On a Bixi bike excursion to get some ice cream in Montreal, my wife and I stumbled upon the intersection of Fairmount Avenue and Rue Clark, recently upgraded with colorful new street furniture, traffic calming treatments, and a two-way protected bike lane. The space is teeming with street life. When you arrive at this lovely place your first instinct is to stop, sit down, and enjoy.
Tag Archives | Streets
Asphalt paving was removed and replaced with “structural grass,” rigid plastic honeycomb cells sprinkled with ordinary lawn seed and nurtured into green swaths. Concrete strips were embedded on two sides, creating a durable driving surface. Permeable brick pavers were installed in driveways and at the lane way entrances; these allow rain water to infiltrate between their joints and into the ground, reducing run-off, the bane of municipal storm sewer systems.
Well, I think cities have realized they’re not going to grow their economies by bribing companies to come in.
Just as Bruce said, they’re going to build on their own strategic assets, and as specialized as they are — and Bruce knows this — they also to be diverse. Diverse economies grow. But in the United States, the cities and regions that are having trouble are the manufacturing regions that have not revitalized and developed their knowledge assets and diversified.
And Sun Belt regions that are dependent on real estate and construction, our economy is being reshaped around knowledge centers, big and small. Ann Arbor right outside of Detroit is doing fabulously well, and energy centers — and those are becoming the powerhouses of the U.S. regional economy. But there are very real winners and losers in this economy. And for those falling behind, they have to take steps to specialize, to focus on their niche, but also to diversify their economy.
A community in decline, divided by decades of anti-social traffic engineering, is reunited and revitalised by streetscape redesign.
This week on Executive Suite: Colin Kane, chairman of the I-195 Redevelopment District Commission, and Jan Brodie, the commission’s newly named executive director.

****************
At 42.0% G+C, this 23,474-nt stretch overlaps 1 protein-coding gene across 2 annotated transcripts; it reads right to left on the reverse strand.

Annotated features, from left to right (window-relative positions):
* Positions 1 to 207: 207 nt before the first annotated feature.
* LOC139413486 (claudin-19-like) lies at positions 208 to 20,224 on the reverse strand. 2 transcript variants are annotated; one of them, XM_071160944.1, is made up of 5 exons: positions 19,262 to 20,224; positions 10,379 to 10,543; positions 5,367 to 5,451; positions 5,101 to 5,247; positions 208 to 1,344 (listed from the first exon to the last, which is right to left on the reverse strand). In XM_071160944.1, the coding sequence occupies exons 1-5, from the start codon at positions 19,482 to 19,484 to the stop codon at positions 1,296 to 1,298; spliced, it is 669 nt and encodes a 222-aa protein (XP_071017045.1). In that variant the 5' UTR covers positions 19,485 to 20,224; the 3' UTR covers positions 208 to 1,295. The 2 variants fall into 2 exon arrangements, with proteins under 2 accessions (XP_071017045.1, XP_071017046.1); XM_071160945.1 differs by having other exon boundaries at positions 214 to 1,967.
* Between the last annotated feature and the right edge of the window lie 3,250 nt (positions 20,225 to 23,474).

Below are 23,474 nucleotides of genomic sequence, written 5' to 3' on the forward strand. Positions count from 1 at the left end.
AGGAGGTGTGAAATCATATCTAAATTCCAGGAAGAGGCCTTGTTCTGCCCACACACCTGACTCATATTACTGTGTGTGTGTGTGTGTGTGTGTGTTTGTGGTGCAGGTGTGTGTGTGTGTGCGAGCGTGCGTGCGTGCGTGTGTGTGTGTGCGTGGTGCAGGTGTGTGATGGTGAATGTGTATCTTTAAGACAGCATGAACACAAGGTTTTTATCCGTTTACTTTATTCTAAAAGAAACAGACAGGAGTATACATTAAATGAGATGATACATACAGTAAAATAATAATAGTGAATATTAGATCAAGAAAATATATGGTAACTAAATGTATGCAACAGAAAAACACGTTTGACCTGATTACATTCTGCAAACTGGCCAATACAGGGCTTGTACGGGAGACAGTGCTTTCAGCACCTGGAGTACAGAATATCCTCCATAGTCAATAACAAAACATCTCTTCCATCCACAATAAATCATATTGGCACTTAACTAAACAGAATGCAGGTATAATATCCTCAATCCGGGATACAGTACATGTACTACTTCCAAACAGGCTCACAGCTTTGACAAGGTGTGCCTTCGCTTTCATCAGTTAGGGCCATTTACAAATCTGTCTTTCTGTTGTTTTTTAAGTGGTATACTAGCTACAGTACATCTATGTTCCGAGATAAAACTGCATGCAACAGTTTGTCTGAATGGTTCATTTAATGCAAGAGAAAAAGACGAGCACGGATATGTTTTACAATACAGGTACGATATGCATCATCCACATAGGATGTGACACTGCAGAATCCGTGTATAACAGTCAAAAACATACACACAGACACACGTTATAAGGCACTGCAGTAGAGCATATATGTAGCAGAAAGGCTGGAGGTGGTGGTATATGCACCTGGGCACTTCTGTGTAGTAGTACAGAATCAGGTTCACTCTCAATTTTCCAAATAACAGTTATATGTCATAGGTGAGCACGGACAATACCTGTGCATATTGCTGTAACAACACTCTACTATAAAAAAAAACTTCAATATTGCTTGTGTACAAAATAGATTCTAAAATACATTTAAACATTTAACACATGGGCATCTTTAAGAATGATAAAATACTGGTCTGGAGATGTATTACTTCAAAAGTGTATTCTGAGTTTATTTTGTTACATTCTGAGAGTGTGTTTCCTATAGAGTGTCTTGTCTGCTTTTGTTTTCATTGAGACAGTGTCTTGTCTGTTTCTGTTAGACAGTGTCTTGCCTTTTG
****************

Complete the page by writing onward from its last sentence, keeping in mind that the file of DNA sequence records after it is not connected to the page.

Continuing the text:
Kane and Brodie discuss the commission’s role in redeveloping the land, their vision for the area and their estimates of how long it will take to make significant progress. They also tackle questions about the interim use of the land and the possible broader impact on Rhode Island’s economy.
Providence Bicycle and Pedestrian Advisory Commission Agenda
May 30, 2013, 4:30 PM, 444 Westminster Street, First Floor
- 4:30: Welcome and introductions
- 4:35: City signs and bike locks (guest: Parking Administrator Leo Perrotta)
- 4:50: Kennedy Plaza redesign: bike and pedestrian elements (guests: Cliff Wood, Bonnie Nickerson)
- 5:10: Fountain & Sabin streets: bike & ped improvements
- 5:20: Pedestrian crosswalk signals
- 5:30: League of American Bicyclists: State ranking; bike-friendly community application (Matt Moritz)
- 5:40: City bike & ped ordinances: recommendation to the City (Matt Moritz)
- 5:50: Old Business and Public Comment
Full disclosure: I am a member of this Commission.
Notice of Regular Meeting
Tuesday, May 21, 2013 – 4:45pm
Department of Planning and Development • 1st Floor Meeting Room
444 Westminster Street, Providence
- Call to Order
- Roll Call
- Approval of minutes from April 23, 2013 meeting – for action
- Director’s Report
City Council Referral
1. Referral 3362 – Petition for zone change from R-2 to M-1 at 230 Carolina Ave. Petition to rezone the property at 230 Carolina Ave from R-2 to M-1 subject to the use of the property being restricted to parking – for action (AP 58 lots 704-724, 726 and 730, Washington Park)